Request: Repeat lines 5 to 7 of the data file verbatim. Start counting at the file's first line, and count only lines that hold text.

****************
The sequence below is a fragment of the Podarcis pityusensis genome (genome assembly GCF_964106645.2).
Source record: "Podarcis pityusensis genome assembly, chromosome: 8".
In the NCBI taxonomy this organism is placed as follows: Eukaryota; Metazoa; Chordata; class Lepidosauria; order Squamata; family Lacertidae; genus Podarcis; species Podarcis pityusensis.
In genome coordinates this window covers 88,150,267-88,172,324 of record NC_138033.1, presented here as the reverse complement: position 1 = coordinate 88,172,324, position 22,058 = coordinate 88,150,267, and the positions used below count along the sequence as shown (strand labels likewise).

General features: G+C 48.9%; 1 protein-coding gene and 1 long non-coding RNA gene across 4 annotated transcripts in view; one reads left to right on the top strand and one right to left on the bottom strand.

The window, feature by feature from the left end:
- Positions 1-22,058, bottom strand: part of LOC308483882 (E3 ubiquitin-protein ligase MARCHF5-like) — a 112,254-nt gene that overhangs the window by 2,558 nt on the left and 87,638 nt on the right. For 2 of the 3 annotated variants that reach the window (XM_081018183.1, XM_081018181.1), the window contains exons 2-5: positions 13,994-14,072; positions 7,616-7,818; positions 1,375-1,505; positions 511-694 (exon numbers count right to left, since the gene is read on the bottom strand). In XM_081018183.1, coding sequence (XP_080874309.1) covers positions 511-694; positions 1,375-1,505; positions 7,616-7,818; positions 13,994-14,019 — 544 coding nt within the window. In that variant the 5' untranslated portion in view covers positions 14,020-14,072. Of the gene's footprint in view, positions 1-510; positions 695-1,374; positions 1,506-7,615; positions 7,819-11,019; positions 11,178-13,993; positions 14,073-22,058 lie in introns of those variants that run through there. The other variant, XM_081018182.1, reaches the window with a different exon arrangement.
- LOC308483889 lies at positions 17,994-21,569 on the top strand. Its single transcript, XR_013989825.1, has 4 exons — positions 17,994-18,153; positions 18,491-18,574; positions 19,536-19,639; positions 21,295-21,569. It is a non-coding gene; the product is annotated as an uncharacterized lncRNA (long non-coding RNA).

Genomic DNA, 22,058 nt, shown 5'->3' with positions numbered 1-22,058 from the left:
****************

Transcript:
General features: G+C 48.9%; 1 protein-coding gene and 1 long non-coding RNA gene across 4 annotated transcripts in view; one reads left to right on the top strand and one right to left on the bottom strand.

The window, feature by feature from the left end:
- Positions 1-22,058, bottom strand: part of LOC308483882 (E3 ubiquitin-protein ligase MARCHF5-like) — a 112,254-nt gene that overhangs the window by 2,558 nt on the left and 87,638 nt on the right. For 2 of the 3 annotated variants that reach the window (XM_081018183.1, XM_081018181.1), the window contains exons 2-5: positions 13,994-14,072; positions 7,616-7,818; positions 1,375-1,505; positions 511-694 (exon numbers count right to left, since the gene is read on the bottom strand). In XM_081018183.1, coding sequence (XP_080874309.1) covers positions 511-694; positions 1,375-1,505; positions 7,616-7,818; positions 13,994-14,019 — 544 coding nt within the window. In that variant the 5' untranslated portion in view covers positions 14,020-14,072. Of the gene's footprint in view, positions 1-510; positions 695-1,374; positions 1,506-7,615; positions 7,819-11,019; positions 11,178-13,993; positions 14,073-22,058 lie in introns of those variants that run through there. The other variant, XM_081018182.1, reaches the window with a different exon arrangement.